Of Mice and Men: A story for contemporary longings

Adrian de León
6 min readFeb 1, 2023
Photo by Lucas Gallone on Unsplash

John Steinbeck’s novel which I read for the first time aged 30, hit me like a freight-train of emotion. From the very first pages, as we are introduced to George and Lennie, it is quickly apparent that their friendship is underpinned by feelings of protection and care, punctuated by George’s longing for a different life. Instantly, I knew this was going to be a great read. By the end of the book and as the story unfolded to a predictable ending, my soul poured out of my eyes through tears.

In just a few pages, this story of two men, drawn together by socio-economic necessity and bound together by a human ideal of camaraderie like brother in arms, brilliantly transposes the reader in a moment in time. Of Mice and Men is the antithesis, the perfect complimentary novel to The Great Gatsby. Both novels are set in the first part of the 20th century, but touch upon two drastically distinct experiences of living through it. If Fitzgerald’s novel is about the trappings and excess of unfathomable wealth, Steinbeck’s depiction of rural America is concerned with the individuals who can only dream of such wealth, and so they do. George and Lennie, involuntary nomads, scour the backlands of coastal California in search of enough work to save enough money for a small plot of land. Their peculiar friendship, fraught with frustration, is held together by this dream, this human ideal: to own and work your own piece of land and to free oneself from the shackles of the wealthy.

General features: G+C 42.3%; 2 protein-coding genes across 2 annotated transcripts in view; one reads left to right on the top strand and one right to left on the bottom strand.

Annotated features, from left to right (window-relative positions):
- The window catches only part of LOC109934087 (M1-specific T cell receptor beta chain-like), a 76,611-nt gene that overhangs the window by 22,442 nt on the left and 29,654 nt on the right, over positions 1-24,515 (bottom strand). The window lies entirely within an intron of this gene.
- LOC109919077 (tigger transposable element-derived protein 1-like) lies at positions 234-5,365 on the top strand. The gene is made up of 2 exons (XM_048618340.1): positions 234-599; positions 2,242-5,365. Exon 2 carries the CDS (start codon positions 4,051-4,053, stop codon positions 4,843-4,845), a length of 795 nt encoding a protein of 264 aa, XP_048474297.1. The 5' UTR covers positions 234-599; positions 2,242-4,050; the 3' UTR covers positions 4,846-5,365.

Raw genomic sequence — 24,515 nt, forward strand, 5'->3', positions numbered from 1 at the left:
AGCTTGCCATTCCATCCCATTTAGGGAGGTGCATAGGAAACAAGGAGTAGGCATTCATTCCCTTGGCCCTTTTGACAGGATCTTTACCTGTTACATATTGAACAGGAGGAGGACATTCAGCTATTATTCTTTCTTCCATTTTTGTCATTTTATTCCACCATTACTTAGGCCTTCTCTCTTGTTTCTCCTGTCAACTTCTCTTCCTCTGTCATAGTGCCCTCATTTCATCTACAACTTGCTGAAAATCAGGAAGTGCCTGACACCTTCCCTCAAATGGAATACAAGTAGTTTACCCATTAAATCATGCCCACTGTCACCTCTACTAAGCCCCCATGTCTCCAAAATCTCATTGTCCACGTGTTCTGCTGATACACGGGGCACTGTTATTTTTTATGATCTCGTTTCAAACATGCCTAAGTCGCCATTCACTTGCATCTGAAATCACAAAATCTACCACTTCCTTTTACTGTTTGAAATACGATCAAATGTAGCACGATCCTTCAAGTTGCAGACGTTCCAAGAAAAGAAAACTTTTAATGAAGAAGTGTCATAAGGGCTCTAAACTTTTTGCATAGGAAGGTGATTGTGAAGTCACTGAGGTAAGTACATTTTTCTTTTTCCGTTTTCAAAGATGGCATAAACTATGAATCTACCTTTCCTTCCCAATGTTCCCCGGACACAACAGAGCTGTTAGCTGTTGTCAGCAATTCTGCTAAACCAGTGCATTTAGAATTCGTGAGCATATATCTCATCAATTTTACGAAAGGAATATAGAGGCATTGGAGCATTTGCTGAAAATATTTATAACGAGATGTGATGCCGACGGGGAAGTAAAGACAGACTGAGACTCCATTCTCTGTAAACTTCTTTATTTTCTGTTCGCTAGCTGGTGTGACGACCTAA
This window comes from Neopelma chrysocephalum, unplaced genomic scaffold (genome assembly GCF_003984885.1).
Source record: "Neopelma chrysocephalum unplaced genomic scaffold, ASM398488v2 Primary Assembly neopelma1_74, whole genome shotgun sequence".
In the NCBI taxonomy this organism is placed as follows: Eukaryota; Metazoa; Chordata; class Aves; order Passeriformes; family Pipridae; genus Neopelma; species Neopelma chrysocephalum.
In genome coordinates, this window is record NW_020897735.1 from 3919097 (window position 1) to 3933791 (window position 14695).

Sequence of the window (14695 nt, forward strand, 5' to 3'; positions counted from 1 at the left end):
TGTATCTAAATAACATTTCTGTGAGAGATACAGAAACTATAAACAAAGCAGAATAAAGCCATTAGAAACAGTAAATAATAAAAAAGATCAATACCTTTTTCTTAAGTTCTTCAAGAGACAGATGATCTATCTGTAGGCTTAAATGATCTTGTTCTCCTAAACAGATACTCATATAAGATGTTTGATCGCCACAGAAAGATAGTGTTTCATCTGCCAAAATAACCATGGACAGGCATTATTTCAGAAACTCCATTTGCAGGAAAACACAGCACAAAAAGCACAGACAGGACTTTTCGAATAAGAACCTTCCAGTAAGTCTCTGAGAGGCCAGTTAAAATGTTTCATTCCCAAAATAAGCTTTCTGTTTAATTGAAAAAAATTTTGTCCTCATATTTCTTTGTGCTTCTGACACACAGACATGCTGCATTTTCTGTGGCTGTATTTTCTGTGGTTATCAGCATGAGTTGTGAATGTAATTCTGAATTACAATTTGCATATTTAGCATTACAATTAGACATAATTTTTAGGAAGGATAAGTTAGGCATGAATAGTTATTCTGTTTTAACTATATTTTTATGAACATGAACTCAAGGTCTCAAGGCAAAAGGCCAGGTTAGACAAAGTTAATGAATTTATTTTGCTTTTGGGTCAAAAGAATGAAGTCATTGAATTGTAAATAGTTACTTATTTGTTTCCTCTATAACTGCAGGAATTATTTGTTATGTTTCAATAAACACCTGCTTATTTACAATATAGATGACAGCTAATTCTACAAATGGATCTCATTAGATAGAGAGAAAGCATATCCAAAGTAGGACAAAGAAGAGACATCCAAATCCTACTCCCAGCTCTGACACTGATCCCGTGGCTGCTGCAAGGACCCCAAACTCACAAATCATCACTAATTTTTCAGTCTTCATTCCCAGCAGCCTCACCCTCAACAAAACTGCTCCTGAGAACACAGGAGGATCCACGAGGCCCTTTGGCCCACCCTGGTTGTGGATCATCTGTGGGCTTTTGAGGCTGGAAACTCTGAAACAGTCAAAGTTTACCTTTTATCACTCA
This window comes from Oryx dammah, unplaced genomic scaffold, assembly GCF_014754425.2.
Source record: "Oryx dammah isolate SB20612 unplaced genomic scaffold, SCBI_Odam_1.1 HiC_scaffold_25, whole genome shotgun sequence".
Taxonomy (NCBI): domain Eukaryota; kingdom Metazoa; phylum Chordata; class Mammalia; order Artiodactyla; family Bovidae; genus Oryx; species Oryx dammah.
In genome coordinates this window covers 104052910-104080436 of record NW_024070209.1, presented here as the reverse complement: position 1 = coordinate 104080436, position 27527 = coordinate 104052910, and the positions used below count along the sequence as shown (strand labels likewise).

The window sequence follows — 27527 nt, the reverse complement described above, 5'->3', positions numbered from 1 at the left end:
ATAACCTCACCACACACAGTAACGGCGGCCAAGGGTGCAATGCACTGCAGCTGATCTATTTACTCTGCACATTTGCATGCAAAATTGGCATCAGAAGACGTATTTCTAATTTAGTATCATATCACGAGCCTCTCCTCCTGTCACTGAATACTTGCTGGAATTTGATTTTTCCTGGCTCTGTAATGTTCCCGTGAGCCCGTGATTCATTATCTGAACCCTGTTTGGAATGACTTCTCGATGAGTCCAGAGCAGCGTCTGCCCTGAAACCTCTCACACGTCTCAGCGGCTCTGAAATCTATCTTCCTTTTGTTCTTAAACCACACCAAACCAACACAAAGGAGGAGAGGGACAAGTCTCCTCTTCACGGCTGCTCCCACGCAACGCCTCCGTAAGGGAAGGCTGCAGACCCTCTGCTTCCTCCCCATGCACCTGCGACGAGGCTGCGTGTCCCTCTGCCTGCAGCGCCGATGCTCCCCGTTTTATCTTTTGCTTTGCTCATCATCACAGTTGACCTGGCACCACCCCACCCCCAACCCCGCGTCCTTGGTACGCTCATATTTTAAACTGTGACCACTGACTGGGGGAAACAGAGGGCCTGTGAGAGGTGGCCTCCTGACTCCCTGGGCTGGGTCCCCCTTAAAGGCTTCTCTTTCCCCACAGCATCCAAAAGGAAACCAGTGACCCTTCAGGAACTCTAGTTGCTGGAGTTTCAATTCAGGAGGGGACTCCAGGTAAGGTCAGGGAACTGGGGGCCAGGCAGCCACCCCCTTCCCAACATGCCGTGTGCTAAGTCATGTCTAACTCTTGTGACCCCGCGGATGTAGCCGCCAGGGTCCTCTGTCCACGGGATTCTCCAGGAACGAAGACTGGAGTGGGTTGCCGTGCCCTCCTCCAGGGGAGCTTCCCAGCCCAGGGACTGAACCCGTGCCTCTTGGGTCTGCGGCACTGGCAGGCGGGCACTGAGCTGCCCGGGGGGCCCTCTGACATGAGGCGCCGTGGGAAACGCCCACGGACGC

The book is short, concise, and yet, each word seems perfectly selected to convey a certain emotion or set a particular setting. As a modern reader of the 21st century whose reality is punctuated by late-capitalism’s assault on nature, Of Mice and Men drew me in as Steinbeck’s meticulously describes the ecosystem of George and Lennie’s world. They live in a world of open planes, sporadic human interaction, and one in which the animals interact with its environment and with one another in perfect harmony. The stillness and wholeness of the environment jars with the turmoil and conflict that seems inherent with Lennie’s place in the world. He is a tall giant, with big great hands and an even bigger heart. He displays a particular affection for the smaller things, carrying a mouse that he enjoys petting. Unfortunately, Lennie doesn’t know — nor understand — his…

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